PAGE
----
The Mexican spotted owl, which finds a home in northern New Mexico’s canyons and forests, is a threatened species that the EM Los Alamos Field Office and contractor N3B strive to protect. Photo courtesy of Don Ulrich, (taken in Flagstaff, Arizona.)
To protect a treasured ecological species of northern New Mexico, the Department of Energy Environmental Management EM Los Alamos Field Office (EM-LA) and primary contractor N3B on March 1 began their annual task of modifying legacy waste cleanup activities at Los Alamos National Laboratory (LANL) ahead of the Mexican spotted owl breeding season.
The U.S. Fish and Wildlife Service (USFWS) listed the Mexican spotted owl as a threatened species in 1993, when population numbers were decreasing drastically due to the loss, degradation, and fragmentation of their habitat.
In 1999, DOE and the National Nuclear Security Administration coordinated with the USFWS to create a habitat management plan to safeguard protected species at LANL.
In compliance with that plan, EM-LA and N3B modify fieldwork each year during the spotted owl’s breeding season in locations identified as core habitat areas and buffer zones. Such areas — typically rocky, steep-walled canyons and old growth conifer and pine-oak forests — contain ideal nesting habitats for New Mexico’s spotted owls, which generally return to the same nests each year. The buffer zone, which extends 400 meters past the core habitat area, provides further protection.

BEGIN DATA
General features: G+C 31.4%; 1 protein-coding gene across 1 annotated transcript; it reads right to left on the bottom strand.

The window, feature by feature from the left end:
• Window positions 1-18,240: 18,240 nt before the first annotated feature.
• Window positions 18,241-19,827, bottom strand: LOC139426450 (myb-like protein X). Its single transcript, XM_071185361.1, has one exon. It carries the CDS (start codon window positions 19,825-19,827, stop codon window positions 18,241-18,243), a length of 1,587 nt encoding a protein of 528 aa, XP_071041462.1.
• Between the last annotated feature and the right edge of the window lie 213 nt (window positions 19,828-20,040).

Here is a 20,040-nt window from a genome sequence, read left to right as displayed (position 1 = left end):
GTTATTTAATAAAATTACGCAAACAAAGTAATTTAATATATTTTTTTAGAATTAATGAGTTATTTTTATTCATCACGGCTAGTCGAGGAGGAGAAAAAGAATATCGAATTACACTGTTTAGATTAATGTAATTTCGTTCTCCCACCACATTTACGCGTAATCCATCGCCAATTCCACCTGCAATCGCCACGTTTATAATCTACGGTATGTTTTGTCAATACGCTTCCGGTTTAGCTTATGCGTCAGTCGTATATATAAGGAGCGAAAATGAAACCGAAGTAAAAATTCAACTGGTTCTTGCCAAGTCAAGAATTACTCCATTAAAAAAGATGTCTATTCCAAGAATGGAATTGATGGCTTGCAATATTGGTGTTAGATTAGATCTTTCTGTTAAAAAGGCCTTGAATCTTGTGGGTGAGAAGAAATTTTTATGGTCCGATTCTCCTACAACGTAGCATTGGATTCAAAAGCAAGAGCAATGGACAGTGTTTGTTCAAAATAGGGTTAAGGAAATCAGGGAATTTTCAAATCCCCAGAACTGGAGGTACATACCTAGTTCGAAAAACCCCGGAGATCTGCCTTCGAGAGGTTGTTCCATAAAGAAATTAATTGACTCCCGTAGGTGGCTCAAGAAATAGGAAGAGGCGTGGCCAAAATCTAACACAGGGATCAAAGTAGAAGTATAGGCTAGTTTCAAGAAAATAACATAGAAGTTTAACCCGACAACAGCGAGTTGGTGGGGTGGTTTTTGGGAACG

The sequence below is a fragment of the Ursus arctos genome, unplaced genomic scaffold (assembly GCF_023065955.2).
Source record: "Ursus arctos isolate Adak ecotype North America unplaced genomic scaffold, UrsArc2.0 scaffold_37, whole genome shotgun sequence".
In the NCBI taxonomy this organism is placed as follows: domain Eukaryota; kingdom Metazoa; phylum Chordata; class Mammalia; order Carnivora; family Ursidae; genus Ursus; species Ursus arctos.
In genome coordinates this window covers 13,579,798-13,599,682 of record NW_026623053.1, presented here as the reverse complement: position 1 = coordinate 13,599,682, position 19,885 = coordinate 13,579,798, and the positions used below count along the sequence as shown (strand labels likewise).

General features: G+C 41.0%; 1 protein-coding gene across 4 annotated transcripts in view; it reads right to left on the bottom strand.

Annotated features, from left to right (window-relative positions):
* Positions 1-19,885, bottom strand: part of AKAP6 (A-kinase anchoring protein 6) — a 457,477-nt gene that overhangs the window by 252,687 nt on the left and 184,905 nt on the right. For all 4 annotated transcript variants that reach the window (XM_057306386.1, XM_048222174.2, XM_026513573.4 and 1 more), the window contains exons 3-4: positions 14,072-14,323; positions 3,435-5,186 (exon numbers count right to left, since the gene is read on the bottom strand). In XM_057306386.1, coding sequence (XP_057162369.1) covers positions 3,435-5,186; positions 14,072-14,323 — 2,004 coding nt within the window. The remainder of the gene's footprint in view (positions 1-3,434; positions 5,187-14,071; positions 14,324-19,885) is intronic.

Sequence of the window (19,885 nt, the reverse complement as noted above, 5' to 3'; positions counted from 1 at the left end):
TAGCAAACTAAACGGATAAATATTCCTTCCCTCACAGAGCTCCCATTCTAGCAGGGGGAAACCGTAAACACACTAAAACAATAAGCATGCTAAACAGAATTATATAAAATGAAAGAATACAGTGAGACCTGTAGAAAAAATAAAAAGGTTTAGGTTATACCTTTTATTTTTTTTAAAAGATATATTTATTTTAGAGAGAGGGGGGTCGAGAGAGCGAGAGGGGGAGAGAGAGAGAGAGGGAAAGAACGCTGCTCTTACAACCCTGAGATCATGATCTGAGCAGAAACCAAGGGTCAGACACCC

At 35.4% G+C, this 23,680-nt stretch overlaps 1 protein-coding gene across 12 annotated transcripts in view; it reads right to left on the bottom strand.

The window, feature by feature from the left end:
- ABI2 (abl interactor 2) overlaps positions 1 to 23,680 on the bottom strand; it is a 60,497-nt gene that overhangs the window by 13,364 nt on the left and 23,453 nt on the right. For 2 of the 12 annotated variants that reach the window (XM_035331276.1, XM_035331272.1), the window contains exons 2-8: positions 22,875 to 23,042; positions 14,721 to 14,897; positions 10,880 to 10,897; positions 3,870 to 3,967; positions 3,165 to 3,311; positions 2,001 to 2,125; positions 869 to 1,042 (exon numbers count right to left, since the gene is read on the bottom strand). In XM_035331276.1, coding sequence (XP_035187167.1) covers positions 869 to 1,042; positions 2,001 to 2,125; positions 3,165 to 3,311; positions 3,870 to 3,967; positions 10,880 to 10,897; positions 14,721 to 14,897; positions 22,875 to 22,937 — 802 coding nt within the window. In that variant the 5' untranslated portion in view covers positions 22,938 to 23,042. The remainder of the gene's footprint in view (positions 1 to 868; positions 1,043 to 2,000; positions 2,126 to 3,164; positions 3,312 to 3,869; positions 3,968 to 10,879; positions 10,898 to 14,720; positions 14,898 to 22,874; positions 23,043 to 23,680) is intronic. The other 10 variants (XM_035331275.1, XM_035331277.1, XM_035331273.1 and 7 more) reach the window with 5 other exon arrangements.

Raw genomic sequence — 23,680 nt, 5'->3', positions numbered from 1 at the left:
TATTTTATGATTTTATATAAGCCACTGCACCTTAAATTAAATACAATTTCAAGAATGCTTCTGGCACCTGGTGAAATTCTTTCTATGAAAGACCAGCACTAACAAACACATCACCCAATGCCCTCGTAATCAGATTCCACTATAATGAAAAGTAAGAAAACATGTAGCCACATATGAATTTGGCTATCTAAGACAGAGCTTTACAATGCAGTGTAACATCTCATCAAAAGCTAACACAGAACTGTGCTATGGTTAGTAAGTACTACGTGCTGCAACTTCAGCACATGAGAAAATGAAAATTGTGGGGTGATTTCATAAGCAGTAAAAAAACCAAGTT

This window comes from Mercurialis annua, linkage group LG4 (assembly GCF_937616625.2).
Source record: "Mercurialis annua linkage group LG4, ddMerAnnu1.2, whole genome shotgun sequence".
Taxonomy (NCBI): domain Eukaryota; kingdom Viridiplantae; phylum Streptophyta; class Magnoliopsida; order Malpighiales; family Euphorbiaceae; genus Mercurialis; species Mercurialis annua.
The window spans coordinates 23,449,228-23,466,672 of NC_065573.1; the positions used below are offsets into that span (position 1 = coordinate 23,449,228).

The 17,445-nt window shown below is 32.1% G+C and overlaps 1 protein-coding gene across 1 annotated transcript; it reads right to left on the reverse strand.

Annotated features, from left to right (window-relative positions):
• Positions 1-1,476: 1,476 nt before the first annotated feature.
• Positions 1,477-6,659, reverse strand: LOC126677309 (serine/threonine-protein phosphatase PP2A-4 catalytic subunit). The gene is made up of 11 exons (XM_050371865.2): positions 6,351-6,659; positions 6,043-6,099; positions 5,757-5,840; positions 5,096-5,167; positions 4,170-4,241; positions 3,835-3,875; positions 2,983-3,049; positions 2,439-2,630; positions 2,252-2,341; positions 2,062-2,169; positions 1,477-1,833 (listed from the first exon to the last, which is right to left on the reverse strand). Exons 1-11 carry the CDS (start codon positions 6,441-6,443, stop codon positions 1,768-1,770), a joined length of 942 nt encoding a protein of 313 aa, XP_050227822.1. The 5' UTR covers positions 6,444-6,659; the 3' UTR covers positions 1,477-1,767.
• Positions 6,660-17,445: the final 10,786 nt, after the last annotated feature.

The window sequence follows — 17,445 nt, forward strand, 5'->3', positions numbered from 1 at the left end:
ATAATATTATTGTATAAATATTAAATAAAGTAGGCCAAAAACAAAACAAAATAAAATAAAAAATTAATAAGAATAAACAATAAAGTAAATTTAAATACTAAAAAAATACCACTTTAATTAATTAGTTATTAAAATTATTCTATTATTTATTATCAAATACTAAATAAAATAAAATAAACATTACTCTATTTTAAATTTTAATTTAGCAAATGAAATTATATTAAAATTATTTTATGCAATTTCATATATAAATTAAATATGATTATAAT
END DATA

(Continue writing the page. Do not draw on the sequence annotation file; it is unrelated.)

“In addition to experiencing habitat degradation, spotted owls, which typically have the same mates for life, have a low reproduction rate, so survivability of their offspring is incredibly important,” N3B environmental specialist Don Ulrich said.
Activities that EM-LA and N3B modify include those that cause habitat alterations — or changes to the soil structure, vegetation, prey quality and quantity, water quality, or noise and light levels — regardless of whether survey crews identify owl nesting pairs.
In areas where crews do locate nesting pairs, so-called disturbance activities are also avoided. Areas with known spotted owls remain restricted through Aug. 31. In areas where owls aren’t detected, regular fieldwork may resume as early as May 31.
“Project managers know the closures come every year, so they plan ahead and prioritize other projects,” Ulrich said. “The owls’ existence is valuable, and we strive to protect and create space for other species.”
With USFWS concurrence, all sampling and monitoring of groundwater, surface water, stormwater, and sediment will continue during nesting season These activities ensure EM-LA maintains compliance with the 2016 Consent Order for site cleanup.